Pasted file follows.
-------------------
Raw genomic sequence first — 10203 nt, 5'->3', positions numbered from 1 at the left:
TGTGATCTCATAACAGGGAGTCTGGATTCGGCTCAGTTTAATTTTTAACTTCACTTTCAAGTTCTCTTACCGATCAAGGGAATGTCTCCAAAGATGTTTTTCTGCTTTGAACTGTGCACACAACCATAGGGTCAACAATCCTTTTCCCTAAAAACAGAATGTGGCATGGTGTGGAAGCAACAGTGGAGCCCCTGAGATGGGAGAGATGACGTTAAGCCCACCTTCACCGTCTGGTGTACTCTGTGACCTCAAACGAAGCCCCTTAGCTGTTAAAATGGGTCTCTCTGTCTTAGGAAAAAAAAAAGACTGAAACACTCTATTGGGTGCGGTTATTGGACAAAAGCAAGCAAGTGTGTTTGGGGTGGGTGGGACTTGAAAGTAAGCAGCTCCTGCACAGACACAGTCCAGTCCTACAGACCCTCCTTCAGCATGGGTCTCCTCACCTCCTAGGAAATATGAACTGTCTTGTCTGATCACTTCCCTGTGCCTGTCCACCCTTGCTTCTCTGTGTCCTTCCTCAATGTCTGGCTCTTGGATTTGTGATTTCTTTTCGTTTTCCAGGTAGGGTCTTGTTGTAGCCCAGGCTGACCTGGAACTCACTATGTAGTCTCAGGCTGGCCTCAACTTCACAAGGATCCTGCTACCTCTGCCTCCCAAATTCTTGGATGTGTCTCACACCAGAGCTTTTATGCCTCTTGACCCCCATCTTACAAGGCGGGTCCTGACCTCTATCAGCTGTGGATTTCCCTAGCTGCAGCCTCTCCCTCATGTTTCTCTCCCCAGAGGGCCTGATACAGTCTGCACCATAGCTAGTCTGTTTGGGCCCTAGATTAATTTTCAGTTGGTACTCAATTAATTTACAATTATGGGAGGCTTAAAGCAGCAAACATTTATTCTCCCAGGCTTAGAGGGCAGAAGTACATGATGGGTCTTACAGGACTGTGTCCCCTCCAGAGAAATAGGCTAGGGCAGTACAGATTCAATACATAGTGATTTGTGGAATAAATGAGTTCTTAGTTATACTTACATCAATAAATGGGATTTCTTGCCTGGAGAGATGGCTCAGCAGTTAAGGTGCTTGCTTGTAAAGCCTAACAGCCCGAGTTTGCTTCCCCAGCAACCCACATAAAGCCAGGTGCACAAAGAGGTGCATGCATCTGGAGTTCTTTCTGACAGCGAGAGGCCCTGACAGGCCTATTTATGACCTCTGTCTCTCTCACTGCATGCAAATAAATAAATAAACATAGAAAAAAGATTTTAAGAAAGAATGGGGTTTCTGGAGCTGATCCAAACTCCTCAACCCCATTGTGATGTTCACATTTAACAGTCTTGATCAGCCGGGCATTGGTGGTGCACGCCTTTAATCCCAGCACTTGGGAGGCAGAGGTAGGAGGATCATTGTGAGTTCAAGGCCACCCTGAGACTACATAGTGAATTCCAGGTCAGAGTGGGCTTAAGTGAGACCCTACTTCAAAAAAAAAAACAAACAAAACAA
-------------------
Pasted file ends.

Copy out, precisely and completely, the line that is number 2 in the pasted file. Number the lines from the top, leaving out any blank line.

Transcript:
TGTGATCTCATAACAGGGAGTCTGGATTCGGCTCAGTTTAATTTTTAACTTCACTTTCAAGTTCTCTTACCGATCAAGGGAATGTCTCCAAAGATGTTTTTCTGCTTTGAACTGTGCACACAACCATAGGGTCAACAATCCTTTTCCCTAAAAACAGAATGTGGCATGGTGTGGAAGCAACAGTGGAGCCCCTGAGATGGGAGAGATGACGTTAAGCCCACCTTCACCGTCTGGTGTACTCTGTGACCTCAAACGAAGCCCCTTAGCTGTTAAAATGGGTCTCTCTGTCTTAGGAAAAAAAAAAGACTGAAACACTCTATTGGGTGCGGTTATTGGACAAAAGCAAGCAAGTGTGTTTGGGGTGGGTGGGACTTGAAAGTAAGCAGCTCCTGCACAGACACAGTCCAGTCCTACAGACCCTCCTTCAGCATGGGTCTCCTCACCTCCTAGGAAATATGAACTGTCTTGTCTGATCACTTCCCTGTGCCTGTCCACCCTTGCTTCTCTGTGTCCTTCCTCAATGTCTGGCTCTTGGATTTGTGATTTCTTTTCGTTTTCCAGGTAGGGTCTTGTTGTAGCCCAGGCTGACCTGGAACTCACTATGTAGTCTCAGGCTGGCCTCAACTTCACAAGGATCCTGCTACCTCTGCCTCCCAAATTCTTGGATGTGTCTCACACCAGAGCTTTTATGCCTCTTGACCCCCATCTTACAAGGCGGGTCCTGACCTCTATCAGCTGTGGATTTCCCTAGCTGCAGCCTCTCCCTCATGTTTCTCTCCCCAGAGGGCCTGATACAGTCTGCACCATAGCTAGTCTGTTTGGGCCCTAGATTAATTTTCAGTTGGTACTCAATTAATTTACAATTATGGGAGGCTTAAAGCAGCAAACATTTATTCTCCCAGGCTTAGAGGGCAGAAGTACATGATGGGTCTTACAGGACTGTGTCCCCTCCAGAGAAATAGGCTAGGGCAGTACAGATTCAATACATAGTGATTTGTGGAATAAATGAGTTCTTAGTTATACTTACATCAATAAATGGGATTTCTTGCCTGGAGAGATGGCTCAGCAGTTAAGGTGCTTGCTTGTAAAGCCTAACAGCCCGAGTTTGCTTCCCCAGCAACCCACATAAAGCCAGGTGCACAAAGAGGTGCATGCATCTGGAGTTCTTTCTGACAGCGAGAGGCCCTGACAGGCCTATTTATGACCTCTGTCTCTCTCACTGCATGCAAATAAATAAATAAACATAGAAAAAAGATTTTAAGAAAGAATGGGGTTTCTGGAGCTGATCCAAACTCCTCAACCCCATTGTGATGTTCACATTTAACAGTCTTGATCAGCCGGGCATTGGTGGTGCACGCCTTTAATCCCAGCACTTGGGAGGCAGAGGTAGGAGGATCATTGTGAGTTCAAGGCCACCCTGAGACTACATAGTGAATTCCAGGTCAGAGTGGGCTTAAGTGAGACCCTACTTCAAAAAAAAAAACAAACAAAACAA